Georgia continues to break (pick one):
- various bones and ligaments.
- unspecified team rules.
- the law of averages.
Actually, all of the above are correct. But for the purposes of this argument, we'll focus on the law of averages that states that everything eventually evens out. The tenet -- as written in Athens -- states that season-ending injuries, suspensions, surfing on eBay, dalliances with The Chronic and an annual forced march to Jacksonville can only make you stronger.
|SportsLine.com Preseason Top 25|
|5. Florida State|
|10. Kansas State|
|12. Ohio State|
|13. West Virginia|
|20. Boise State|
|25. (tie) Missouri|
|25. (tie) Tennessee|
|Non-BCS Top 10|
|3. Boise State|
|7. Southern Miss|
|8. Fresno State|
|10. Miami (Ohio)|
Mark Richt's troops have faced/caused all this and more in the coach's three seasons. They remain not only standing but also thriving, 32-8, including an SEC title in his three seasons. So when the latest lightning bolt struck this week -- starting tailback Kregg Lumpkin was lost for the season -- it only strengthened the argument we've been trying to make all summer.
Georgia is No. 1.
Richt's Bulldogs have proved harder to knock down than Chuck Wepner.
The time has come to quit asking why and start asking why not? Even with the crushing loss of Lumpkin, Georgia is deeper at most positions than most teams. In David Greene, Richt, a noted quarterback guru, is coaching his first four-year starter. It was a top-5 defense that was bolstered by the return of two-time All-American defensive end David Pollack.
When one of the most serious questions is how to replace the kicker, well, something, somewhere has gone right.
"We've got experience," Greene said when asked the reasons why Georgia can win it all. "We've got good senior leadership. We have guys that have been three, four-year starters. Understand this is our last year and we want to get it done.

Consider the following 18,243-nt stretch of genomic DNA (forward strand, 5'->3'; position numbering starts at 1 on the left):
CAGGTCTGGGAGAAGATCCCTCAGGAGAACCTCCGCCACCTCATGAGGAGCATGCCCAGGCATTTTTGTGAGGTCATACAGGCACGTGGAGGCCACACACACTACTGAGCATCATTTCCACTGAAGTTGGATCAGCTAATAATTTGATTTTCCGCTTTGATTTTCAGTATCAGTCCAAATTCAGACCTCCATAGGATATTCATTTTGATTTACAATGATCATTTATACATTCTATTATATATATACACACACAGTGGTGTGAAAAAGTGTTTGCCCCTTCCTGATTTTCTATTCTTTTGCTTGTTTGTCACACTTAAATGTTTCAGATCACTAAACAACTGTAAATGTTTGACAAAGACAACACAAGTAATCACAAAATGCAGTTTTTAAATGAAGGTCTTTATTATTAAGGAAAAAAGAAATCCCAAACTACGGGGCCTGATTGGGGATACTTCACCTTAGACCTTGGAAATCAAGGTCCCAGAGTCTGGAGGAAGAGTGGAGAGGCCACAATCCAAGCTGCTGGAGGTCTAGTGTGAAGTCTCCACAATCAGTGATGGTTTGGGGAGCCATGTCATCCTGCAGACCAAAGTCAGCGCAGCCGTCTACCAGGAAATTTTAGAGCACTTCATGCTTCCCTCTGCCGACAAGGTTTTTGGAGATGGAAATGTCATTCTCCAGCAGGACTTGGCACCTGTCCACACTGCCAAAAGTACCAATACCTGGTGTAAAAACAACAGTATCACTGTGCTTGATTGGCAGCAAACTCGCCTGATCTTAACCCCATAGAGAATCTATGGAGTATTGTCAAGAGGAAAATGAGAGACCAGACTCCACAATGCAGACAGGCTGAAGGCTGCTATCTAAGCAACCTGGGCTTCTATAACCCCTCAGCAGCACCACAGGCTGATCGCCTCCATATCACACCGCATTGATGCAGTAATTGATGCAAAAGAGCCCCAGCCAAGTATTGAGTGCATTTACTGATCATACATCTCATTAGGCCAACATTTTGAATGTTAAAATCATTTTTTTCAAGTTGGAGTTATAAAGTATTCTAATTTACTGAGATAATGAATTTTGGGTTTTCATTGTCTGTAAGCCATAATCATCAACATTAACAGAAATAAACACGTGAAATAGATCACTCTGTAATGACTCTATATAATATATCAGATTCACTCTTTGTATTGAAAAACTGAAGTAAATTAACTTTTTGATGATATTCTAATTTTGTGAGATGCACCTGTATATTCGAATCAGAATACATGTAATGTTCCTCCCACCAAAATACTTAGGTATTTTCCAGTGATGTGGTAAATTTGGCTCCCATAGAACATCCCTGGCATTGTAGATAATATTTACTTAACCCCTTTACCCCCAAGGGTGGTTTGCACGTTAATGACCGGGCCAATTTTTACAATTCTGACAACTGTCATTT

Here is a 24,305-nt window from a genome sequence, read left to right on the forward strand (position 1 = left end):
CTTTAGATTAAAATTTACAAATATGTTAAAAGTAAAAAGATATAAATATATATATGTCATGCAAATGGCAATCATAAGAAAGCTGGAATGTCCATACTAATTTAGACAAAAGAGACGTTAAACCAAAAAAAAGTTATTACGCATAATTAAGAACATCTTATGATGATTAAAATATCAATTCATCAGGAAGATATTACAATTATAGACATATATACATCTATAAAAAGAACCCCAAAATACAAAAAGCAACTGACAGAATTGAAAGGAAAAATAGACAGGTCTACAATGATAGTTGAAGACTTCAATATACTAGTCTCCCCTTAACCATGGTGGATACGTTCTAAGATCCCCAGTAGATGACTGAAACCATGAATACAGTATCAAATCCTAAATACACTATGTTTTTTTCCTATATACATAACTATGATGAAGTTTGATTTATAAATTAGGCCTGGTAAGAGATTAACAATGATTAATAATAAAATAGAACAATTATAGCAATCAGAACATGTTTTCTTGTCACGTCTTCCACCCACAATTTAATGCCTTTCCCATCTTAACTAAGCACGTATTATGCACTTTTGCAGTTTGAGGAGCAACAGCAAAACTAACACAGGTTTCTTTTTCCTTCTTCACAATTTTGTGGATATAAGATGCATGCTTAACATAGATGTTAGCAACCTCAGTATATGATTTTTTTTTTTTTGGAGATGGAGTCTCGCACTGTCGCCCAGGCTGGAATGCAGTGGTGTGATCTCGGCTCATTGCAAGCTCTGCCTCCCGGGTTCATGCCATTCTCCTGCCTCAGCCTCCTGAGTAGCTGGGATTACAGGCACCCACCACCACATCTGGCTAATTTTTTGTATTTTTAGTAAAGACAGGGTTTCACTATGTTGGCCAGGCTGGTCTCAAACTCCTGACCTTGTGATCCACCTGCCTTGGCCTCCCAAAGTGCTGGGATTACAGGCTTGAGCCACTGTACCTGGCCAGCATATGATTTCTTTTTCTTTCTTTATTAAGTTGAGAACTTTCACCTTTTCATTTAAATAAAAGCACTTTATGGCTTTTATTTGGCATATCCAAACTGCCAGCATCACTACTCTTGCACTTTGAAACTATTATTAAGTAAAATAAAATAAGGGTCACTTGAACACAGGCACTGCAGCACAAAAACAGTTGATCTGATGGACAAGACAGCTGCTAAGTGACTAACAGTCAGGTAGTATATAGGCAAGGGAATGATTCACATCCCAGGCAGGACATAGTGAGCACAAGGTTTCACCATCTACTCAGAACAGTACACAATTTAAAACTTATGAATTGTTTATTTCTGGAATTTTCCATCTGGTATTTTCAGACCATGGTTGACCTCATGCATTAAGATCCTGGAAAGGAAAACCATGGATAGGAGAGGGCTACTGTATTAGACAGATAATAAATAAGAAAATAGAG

"Whether it happens or not, we don't know"
Ah, there's the rub. If Georgia does win it all, it will have to come from off the pace. The choice seems to be between USC and Oklahoma as everyone else's preseason No. 1. Despite the love from this corner of the universe, Georgia started out fourth in the coaches' poll (behind No. 3 LSU) and with the Associated Press media poll yet to weigh in.
Ohio State (preseason No. 13) did it in 2002. LSU started at No. 14 last year. If sandbagging is the key then the Bulldogs are doing a good job of lying in wait.
"Ya'll tell us that we're No. 1 in some of the polls," Pollack told reporters. "Ninety percent of the time ya'll are wrong. That's 90 percent of the weight lifted off right there."
|Kregg Lumpkin is out for the season with a torn ACL.(Getty Images)|
Two of Georgia's three losses last year were to co-national champion LSU. They are 24-4 in the past two seasons and 41-12 this century, one of the best records in the country during that period.
The Dawgs (11-3 last season) are so loaded again that they could actually lose to Florida (again) and still win the SEC East. That, of course, is more than a rub if the Dawgs expect to contend for a national championship. The Gators have won the last six meetings and 13 of the last 14.